The amount of student debt (over $1 trillion by some estimates) likely to dampen consumer spending for recent graduates and not so recent graduates too as many choose repayment terms over 20 years (from Chicago Tribune):
"Now, a generation of students and graduates is walking off campus with a collective $1 trillion in student loan debt and troubling career prospects. The daunting combination is forcing them to rethink their futures, postponing weddings, home purchases and vacations to make hefty monthly payments on loans that will follow them into middle age."
This article reminds me here financial literacy programs fall short...it can't be taught like other academic courses, it has to be all about providing a decision-making framework rather than a focus on facts. So, you can teach a module about saving, then have students collect information from 3-4 financial institutions and make a decision about which product to select. Students have to be allowed to fail in the classroom before making decisions like this:
"I knew when I applied that it was a really expensive college,”...who expects to have $100,000 in debt when she graduates and expects to earn $16,000 to $34,000 a year as a teacher. “I’m hoping the caliber of the education will allow me to get a job that will make it easier to pay off.”
I hope that she learns about the Public Service Loan Forgiveness program...hope is not a viable strategy when it comes to student loan debt. While I am on the topic, would a private lender really underwrite almost $70,000 in private loans (government max is $31,000) and would she be able to find a cosigner to support her excessive debt levels?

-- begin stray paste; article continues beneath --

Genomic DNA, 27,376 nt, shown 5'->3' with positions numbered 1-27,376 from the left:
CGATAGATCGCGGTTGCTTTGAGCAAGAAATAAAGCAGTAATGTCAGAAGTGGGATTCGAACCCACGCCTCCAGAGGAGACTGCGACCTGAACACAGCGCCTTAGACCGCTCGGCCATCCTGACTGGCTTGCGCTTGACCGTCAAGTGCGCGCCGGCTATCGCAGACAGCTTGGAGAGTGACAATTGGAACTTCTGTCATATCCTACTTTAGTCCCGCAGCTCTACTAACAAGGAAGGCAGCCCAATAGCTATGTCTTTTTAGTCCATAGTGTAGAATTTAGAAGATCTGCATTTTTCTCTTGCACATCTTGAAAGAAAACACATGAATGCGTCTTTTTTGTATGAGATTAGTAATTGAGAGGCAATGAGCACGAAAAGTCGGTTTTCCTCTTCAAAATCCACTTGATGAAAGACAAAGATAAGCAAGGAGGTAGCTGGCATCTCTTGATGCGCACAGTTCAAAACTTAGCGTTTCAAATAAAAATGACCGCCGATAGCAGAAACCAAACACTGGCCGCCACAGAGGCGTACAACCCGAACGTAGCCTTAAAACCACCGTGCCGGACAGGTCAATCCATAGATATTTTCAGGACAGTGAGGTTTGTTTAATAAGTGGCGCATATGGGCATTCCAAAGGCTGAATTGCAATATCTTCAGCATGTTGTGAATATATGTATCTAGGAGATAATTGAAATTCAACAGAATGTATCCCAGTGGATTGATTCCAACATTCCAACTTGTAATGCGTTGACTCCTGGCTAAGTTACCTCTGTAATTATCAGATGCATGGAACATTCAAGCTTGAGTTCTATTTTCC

OK, do we really need more evidence of how our mental faculties decline as we age...yes, our financial decision-making worsens over time too (from MarketWatch):
"The scores on a test measuring knowledge of investments, insurance, credit and money basics fell about 2% each year starting after age 60, falling from about 59% correct — hardly a passing grade — for those in their 60s to a dismal 30% for those 80 and older, according to Michael Finke, an associate professor at Texas Tech University and a co-author of the study."
Colleges are now required to post net price calculators as of yesterday (October 29th). Should help students make sense of financial aid they would be eligible for BEFORE they apply:
"Beginning on October 29, U.S. colleges are required to post net price calculators on their web sites. These calculators are supposed to go beyond sticker prices to include estimates of total cost of attendance, including the extras, as well as estimates of typical aid paid to students at the school."
Next week, I will take a closer look at the College Board report on student aid...have a nice weekend.